Photo: White House

I had a chance to watch Barack Obama’s speech before the NAACP just now. It was a very powerful speech and I admit I was moved when he quoted from the Black National Anthem by James Weldon Johnson at the end of his talk. Gave me goosebumps. There’s more to the story of his appearance yesterday, however.

Here’s the New Black Power in action. Dig (Read the full article at

Several hours before President Obama gave his much-anticipated speech at the NAACP centennial convention in New York City, he spoke before another probing audience of African-Americans aboard Air Force One. Accompanying the President on the quick flight over from Washington, seven reporters representing various Black media outlets questioned the President about his plans for improving conditions for African-Americans, and what he says is the single most important issue they face today.

The conversation, held in a brown leather-interior conference room on the jetliner, opened on a familiar critique-the President’s resistance to implement a policy specifically addressing racial disparities, such as the 14.7 percent Black unemployment rate

Asked about Republican National Committee Chairman Michael Steele’s recent criticism of the President for failing to promote a race agenda, Obama replied dryly, “First of all, I think Mr. Steele should focus on what the Republican Party’s going to do.” But he stood by his position that fixing the economy overall is the most urgent thing he can do for the Black community, touting provisions in his recovery package that kept teachers and police officers employed, provided extended unemployment insurance, and created new jobs. “All these things help everybody, but obviously they’re especially important to African-Americans in this economy.”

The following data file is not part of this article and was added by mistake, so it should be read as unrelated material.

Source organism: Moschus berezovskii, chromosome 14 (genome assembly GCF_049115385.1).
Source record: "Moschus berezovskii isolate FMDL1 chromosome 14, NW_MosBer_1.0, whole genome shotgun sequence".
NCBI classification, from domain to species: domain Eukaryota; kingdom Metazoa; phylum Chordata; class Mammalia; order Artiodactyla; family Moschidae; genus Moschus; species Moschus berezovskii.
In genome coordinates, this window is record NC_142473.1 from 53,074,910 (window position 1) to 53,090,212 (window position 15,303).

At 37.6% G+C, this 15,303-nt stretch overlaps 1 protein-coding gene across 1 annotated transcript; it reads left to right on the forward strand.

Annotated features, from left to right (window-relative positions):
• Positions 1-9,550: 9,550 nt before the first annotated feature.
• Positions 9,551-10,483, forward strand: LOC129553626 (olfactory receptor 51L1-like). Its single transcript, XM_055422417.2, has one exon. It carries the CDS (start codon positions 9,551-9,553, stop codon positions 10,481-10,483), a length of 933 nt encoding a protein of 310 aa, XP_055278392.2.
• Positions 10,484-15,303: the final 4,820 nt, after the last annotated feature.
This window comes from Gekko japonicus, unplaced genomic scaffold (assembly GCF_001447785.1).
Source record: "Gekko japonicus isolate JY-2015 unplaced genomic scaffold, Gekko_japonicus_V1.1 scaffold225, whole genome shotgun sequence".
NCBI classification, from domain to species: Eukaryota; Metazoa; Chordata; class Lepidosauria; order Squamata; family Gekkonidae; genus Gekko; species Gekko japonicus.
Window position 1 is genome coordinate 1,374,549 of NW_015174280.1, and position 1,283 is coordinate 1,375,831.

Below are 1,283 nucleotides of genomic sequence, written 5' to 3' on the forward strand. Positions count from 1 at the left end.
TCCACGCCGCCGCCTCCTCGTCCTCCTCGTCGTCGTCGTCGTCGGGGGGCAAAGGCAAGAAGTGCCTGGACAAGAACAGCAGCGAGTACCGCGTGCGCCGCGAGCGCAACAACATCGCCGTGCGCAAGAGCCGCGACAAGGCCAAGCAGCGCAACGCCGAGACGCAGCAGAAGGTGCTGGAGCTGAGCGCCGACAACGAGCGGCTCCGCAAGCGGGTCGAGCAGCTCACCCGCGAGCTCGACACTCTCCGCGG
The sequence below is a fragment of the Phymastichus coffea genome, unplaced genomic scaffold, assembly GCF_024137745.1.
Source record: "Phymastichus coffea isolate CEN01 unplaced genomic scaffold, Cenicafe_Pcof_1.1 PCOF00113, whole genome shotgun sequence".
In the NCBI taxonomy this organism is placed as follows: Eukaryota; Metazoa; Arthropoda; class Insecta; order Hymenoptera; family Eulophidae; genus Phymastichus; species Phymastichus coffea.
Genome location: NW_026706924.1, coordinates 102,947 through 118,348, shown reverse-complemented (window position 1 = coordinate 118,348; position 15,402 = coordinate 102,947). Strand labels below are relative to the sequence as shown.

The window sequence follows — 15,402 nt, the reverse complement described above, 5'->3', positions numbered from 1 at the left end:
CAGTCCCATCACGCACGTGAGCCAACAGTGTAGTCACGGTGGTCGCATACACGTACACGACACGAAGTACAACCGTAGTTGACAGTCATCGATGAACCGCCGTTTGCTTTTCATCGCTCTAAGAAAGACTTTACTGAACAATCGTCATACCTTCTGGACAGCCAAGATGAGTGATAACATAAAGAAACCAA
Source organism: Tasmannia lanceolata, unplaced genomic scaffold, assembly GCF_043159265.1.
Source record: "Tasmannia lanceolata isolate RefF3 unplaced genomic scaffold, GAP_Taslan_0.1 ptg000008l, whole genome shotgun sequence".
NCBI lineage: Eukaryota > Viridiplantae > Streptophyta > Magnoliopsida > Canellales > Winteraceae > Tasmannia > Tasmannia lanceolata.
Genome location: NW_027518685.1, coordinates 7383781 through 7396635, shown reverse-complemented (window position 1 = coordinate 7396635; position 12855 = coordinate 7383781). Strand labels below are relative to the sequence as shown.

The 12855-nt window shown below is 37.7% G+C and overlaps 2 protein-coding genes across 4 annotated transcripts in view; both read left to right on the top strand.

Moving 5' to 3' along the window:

That said, the President continued that he is, in fact, targeting communities most in need through the new White House Office of Urban Affairs aimed at improving employment and housing in American cities. One of his urban policy proposals, called Promise Neighborhoods, focuses on children in low-income neighborhoods with early childhood education and weekend community centers.

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